Big Shoes to Fill

Jim Jenkins, dean of Humanities and Social Sciences, wears a kilt to represent his Scottish heritage.  Jenkins is pictured at his desk in the Humanities and Social Sciences office on May 24, 2017.  Photo by Nadia C. Perez

Jim Jenkins, dean of Humanities and Social Sciences, wears a kilt to represent his Scottish heritage. Jenkins is pictured at his desk in the Humanities and Social Sciences office on May 24, 2017. Photo by Nadia C. Perez

“Better pass boldly into that other world, in the full glory of some passion, than fade and wither dismally with age,” writes James Joyce in his short story, “The Dead.”

Although his quote revolves around death, the word passion shines through its somewhat dismal undertones. In fact, that very word is what caught the attention of Jim Jenkins, the retiring dean of Humanities and Social Sciences, from a young age.

“That line was sort of a mantra for me when I was a young student. I just love the idea of being passionate about something, and I think it’s crucial,” he said.

As a faculty member at Mt. SAC, Jenkins has been the perfect embodiment of passion, starting all the way back in 1991 as an adjunct professor of English until now as a division dean. He credits the years and years of his mentorship and service to students to his late father, who was the first person in his family to go to college.

“My dad became an intermediate school teacher, taught English and history, became the principal then the superintendent. His life was committed to basically the same thing,” he said.

Growing up, Jenkins thought he wanted to do something different. However, as he watched his father interact with students during school events, he was inspired by the positive effect and spirit those interactions generated.

“Over the years, I just became more and more aware that I think the most important thing we can do is establishing relationships that support people. That uplift people. That encourage people,” he said. “I think it finally dawned on me that that’s the work that has value. My dad passed away 17 years ago, but a lot of times I think what my dad would have done. He was so loved and so good at his job, and that is part of what drives me.”

Although Jenkins dabbled a bit in business, he soon followed in his father’s footsteps and became a teacher and mentor. In the 26 years he has spent at Mt. SAC, Jenkins has impacted many lives, which is evident through the lasting impressions left by him on students as well as faculty members.

One of those students is Ariel Carmona, former editor of the Mountaineer newspaper and current city editor at The Willits News in Mendocino County. He recalled Jenkins as an excellent teacher who was dedicated to helping the Mt. SAC community.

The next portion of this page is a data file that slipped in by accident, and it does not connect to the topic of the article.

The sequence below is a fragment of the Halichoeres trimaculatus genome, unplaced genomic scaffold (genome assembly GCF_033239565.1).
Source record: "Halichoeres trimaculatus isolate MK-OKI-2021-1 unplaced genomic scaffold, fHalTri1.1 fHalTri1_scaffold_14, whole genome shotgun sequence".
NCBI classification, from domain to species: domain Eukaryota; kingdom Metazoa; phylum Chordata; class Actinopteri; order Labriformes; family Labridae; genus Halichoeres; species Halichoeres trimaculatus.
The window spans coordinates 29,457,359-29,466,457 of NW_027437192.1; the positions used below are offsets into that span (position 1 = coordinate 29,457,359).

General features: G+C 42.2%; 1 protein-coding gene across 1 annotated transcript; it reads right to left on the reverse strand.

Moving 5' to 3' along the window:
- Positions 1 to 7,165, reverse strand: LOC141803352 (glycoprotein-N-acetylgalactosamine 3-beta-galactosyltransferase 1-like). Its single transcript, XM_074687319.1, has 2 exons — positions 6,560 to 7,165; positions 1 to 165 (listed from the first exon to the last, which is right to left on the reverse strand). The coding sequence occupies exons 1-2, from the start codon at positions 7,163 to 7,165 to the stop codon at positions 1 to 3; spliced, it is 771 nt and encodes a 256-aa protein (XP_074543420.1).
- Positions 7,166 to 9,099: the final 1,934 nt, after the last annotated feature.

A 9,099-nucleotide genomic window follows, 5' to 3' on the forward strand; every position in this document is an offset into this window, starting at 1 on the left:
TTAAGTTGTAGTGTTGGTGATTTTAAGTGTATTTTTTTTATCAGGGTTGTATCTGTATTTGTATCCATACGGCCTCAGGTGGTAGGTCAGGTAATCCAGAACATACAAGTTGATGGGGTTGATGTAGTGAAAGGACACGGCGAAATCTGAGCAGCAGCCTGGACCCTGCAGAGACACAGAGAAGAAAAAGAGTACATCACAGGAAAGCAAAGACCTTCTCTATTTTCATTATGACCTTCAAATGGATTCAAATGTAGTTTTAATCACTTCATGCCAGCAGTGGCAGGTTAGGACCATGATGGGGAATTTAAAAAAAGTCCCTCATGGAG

“Jim Jenkins was an inspiration in my life. In addition to his involvement with the journalism department, I got to know him through courses he taught and one thing I will always remember is his willingness to go above and beyond when it came to helping students,” he said. “I will always remember him volunteering on Christmas by dressing up as Santa Claus at various club fundraisers.”

Another student who has been deeply affected by Jenkins’ presence is Albert Serna Jr., former editor-in-chief of the student media.

“It is hard to quantify the amount of dedication Jim has put into not only the college, but into faculty and students alike. Jim has gone above and beyond to recognize the different needs of each person he interacts with in order to offer a level of empathy and humanity, the likes of which many others may not care to do,” he said.

Echoing Carmona and Serna’s memories of him, Toni Albertson, professor of journalism and adviser of student media, also speaks of Jenkins as someone who is hands-on.

“Jim is never afraid to get his hands dirty. I’ll never forget him moving us into our newsroom, pushing a dolly, unloading desks. He’s as real as they get,” she said.

Cultivating personal relationships with students and faculty has allowed Jenkins to realize the never-ending potential of teaching.

“I was in the business world for a while, and the bottom line for teaching is so different than the bottom line in business. In business, the bottom line is how much money you can make. But here, our bottom line is changing people’s lives,” Jenkins said.

Albertson added that Jenkins always takes time to acknowledge accomplishments.

“When the students succeed, Jim is the first to personally congratulate them, and me. He has left his mark on our program, our publications, and our student media staff,” she said.

English Professor Pam Arterburn said she may be the only person left who was on Jenkins’ hiring committee.

“I remember he was the best-dressed candidate and wore a vest with a jacket,” Arterburn said. “Everyone was impressed with him, and his hire was one of the best we have ever done at Mt. SAC.”

Even without the fancy vest, there was never a time in which Jenkins failed to live up to his first impression. Fueled by a genuine dedication for the Mt. SAC community, Jenkins never ceased to deliver for everyone who needed his guidance.

“Jim is willing to work tirelessly for students and faculty, as is attested by his long hours, his early-morning and late-night emails, his prodigious thoroughness on evaluations whether on department chair reviews, hiring committees, or tenure reviews. Honestly, the list can go on,” said department chair Margie Whalens.

Although Jenkins has been in the realm of mentoring and teaching for a considerably long time now, he is still in awe of what good mentorship can do to an individual.

“The fact that we’re in a vocation where people invite us into their lives is the most amazing thing,” he said. “Working with students in the classroom, watching them change, find their voice and develop their sense as a person and as a citizen is amazing. And that doesn’t happen anywhere else.”